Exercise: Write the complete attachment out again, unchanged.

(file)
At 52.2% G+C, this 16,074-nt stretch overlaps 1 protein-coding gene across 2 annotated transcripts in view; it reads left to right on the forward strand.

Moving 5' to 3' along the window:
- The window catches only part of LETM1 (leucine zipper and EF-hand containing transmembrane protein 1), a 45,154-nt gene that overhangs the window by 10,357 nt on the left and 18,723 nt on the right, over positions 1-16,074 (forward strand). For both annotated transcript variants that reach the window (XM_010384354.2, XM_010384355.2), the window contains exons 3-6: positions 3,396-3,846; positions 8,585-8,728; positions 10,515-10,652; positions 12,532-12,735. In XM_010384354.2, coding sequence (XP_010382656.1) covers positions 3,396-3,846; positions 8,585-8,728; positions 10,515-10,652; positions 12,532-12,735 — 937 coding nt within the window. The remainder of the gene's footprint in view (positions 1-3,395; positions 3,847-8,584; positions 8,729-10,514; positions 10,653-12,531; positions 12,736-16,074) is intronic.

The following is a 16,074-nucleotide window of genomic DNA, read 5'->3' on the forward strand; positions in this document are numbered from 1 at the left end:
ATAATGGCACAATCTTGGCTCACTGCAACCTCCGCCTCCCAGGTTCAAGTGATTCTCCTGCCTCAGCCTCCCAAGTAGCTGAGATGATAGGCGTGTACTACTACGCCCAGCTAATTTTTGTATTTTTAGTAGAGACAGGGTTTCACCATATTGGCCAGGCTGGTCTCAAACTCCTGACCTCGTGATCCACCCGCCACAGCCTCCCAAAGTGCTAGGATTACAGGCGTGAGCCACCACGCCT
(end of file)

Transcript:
At 52.2% G+C, this 16,074-nt stretch overlaps 1 protein-coding gene across 2 annotated transcripts in view; it reads left to right on the forward strand.

Moving 5' to 3' along the window:
- The window catches only part of LETM1 (leucine zipper and EF-hand containing transmembrane protein 1), a 45,154-nt gene that overhangs the window by 10,357 nt on the left and 18,723 nt on the right, over positions 1-16,074 (forward strand). For both annotated transcript variants that reach the window (XM_010384354.2, XM_010384355.2), the window contains exons 3-6: positions 3,396-3,846; positions 8,585-8,728; positions 10,515-10,652; positions 12,532-12,735. In XM_010384354.2, coding sequence (XP_010382656.1) covers positions 3,396-3,846; positions 8,585-8,728; positions 10,515-10,652; positions 12,532-12,735 — 937 coding nt within the window. The remainder of the gene's footprint in view (positions 1-3,395; positions 3,847-8,584; positions 8,729-10,514; positions 10,653-12,531; positions 12,736-16,074) is intronic.

The following is a 16,074-nucleotide window of genomic DNA, read 5'->3' on the forward strand; positions in this document are numbered from 1 at the left end:
ATAATGGCACAATCTTGGCTCACTGCAACCTCCGCCTCCCAGGTTCAAGTGATTCTCCTGCCTCAGCCTCCCAAGTAGCTGAGATGATAGGCGTGTACTACTACGCCCAGCTAATTTTTGTATTTTTAGTAGAGACAGGGTTTCACCATATTGGCCAGGCTGGTCTCAAACTCCTGACCTCGTGATCCACCCGCCACAGCCTCCCAAAGTGCTAGGATTACAGGCGTGAGCCACCACGCCT